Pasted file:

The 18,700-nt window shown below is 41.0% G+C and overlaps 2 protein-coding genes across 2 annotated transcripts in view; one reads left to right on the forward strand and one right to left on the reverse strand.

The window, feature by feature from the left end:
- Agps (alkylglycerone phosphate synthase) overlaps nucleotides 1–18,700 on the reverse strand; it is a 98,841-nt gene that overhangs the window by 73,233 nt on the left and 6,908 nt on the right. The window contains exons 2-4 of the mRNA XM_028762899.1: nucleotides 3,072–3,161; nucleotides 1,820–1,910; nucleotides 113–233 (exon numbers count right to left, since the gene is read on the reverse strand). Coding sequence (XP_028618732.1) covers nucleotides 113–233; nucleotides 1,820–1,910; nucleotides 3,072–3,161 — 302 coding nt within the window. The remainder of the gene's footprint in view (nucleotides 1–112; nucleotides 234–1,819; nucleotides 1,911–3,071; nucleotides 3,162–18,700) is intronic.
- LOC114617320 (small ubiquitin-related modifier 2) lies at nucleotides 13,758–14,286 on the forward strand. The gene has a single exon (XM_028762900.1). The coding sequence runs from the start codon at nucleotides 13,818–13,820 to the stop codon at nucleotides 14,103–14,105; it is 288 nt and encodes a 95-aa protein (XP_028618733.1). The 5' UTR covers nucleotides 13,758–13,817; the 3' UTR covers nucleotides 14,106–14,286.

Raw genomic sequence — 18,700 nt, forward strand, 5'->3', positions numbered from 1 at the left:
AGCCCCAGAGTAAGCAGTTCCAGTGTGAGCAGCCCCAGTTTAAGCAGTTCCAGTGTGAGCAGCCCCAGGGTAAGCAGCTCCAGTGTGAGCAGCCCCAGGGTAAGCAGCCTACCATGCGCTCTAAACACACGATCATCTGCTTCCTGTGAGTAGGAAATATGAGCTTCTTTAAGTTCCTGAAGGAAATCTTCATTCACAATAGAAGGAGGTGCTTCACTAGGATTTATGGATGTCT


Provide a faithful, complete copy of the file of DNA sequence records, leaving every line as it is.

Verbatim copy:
The 18,700-nt window shown below is 41.0% G+C and overlaps 2 protein-coding genes across 2 annotated transcripts in view; one reads left to right on the forward strand and one right to left on the reverse strand.

The window, feature by feature from the left end:
- Agps (alkylglycerone phosphate synthase) overlaps nucleotides 1–18,700 on the reverse strand; it is a 98,841-nt gene that overhangs the window by 73,233 nt on the left and 6,908 nt on the right. The window contains exons 2-4 of the mRNA XM_028762899.1: nucleotides 3,072–3,161; nucleotides 1,820–1,910; nucleotides 113–233 (exon numbers count right to left, since the gene is read on the reverse strand). Coding sequence (XP_028618732.1) covers nucleotides 113–233; nucleotides 1,820–1,910; nucleotides 3,072–3,161 — 302 coding nt within the window. The remainder of the gene's footprint in view (nucleotides 1–112; nucleotides 234–1,819; nucleotides 1,911–3,071; nucleotides 3,162–18,700) is intronic.
- LOC114617320 (small ubiquitin-related modifier 2) lies at nucleotides 13,758–14,286 on the forward strand. The gene has a single exon (XM_028762900.1). The coding sequence runs from the start codon at nucleotides 13,818–13,820 to the stop codon at nucleotides 14,103–14,105; it is 288 nt and encodes a 95-aa protein (XP_028618733.1). The 5' UTR covers nucleotides 13,758–13,817; the 3' UTR covers nucleotides 14,106–14,286.

Raw genomic sequence — 18,700 nt, forward strand, 5'->3', positions numbered from 1 at the left:
AGCCCCAGAGTAAGCAGTTCCAGTGTGAGCAGCCCCAGTTTAAGCAGTTCCAGTGTGAGCAGCCCCAGGGTAAGCAGCTCCAGTGTGAGCAGCCCCAGGGTAAGCAGCCTACCATGCGCTCTAAACACACGATCATCTGCTTCCTGTGAGTAGGAAATATGAGCTTCTTTAAGTTCCTGAAGGAAATCTTCATTCACAATAGAAGGAGGTGCTTCACTAGGATTTATGGATGTCT